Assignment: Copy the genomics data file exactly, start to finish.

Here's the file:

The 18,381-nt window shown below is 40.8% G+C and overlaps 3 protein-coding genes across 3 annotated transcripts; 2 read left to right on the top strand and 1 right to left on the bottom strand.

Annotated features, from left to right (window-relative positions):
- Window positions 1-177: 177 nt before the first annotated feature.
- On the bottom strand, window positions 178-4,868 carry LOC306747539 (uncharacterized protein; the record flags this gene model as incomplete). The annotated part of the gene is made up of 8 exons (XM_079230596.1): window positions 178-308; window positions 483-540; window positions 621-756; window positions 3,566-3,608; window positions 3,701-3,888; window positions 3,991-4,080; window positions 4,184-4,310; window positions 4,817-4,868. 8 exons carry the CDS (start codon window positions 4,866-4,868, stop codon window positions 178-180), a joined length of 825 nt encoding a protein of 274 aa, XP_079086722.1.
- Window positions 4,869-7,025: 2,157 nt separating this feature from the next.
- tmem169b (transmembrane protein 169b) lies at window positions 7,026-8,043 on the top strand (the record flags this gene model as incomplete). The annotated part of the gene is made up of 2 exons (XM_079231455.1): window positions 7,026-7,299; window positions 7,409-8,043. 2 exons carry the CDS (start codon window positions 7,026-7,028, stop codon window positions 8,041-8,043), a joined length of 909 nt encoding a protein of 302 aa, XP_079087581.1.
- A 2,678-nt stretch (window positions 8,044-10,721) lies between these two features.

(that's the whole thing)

The 18,381-nt window shown below is 40.8% G+C and overlaps 3 protein-coding genes across 3 annotated transcripts; 2 read left to right on the top strand and 1 right to left on the bottom strand.

Annotated features, from left to right (window-relative positions):
- Window positions 1-177: 177 nt before the first annotated feature.
- On the bottom strand, window positions 178-4,868 carry LOC306747539 (uncharacterized protein; the record flags this gene model as incomplete). The annotated part of the gene is made up of 8 exons (XM_079230596.1): window positions 178-308; window positions 483-540; window positions 621-756; window positions 3,566-3,608; window positions 3,701-3,888; window positions 3,991-4,080; window positions 4,184-4,310; window positions 4,817-4,868. 8 exons carry the CDS (start codon window positions 4,866-4,868, stop codon window positions 178-180), a joined length of 825 nt encoding a protein of 274 aa, XP_079086722.1.
- Window positions 4,869-7,025: 2,157 nt separating this feature from the next.
- tmem169b (transmembrane protein 169b) lies at window positions 7,026-8,043 on the top strand (the record flags this gene model as incomplete). The annotated part of the gene is made up of 2 exons (XM_079231455.1): window positions 7,026-7,299; window positions 7,409-8,043. 2 exons carry the CDS (start codon window positions 7,026-7,028, stop codon window positions 8,041-8,043), a joined length of 909 nt encoding a protein of 302 aa, XP_079087581.1.
- A 2,678-nt stretch (window positions 8,044-10,721) lies between these two features.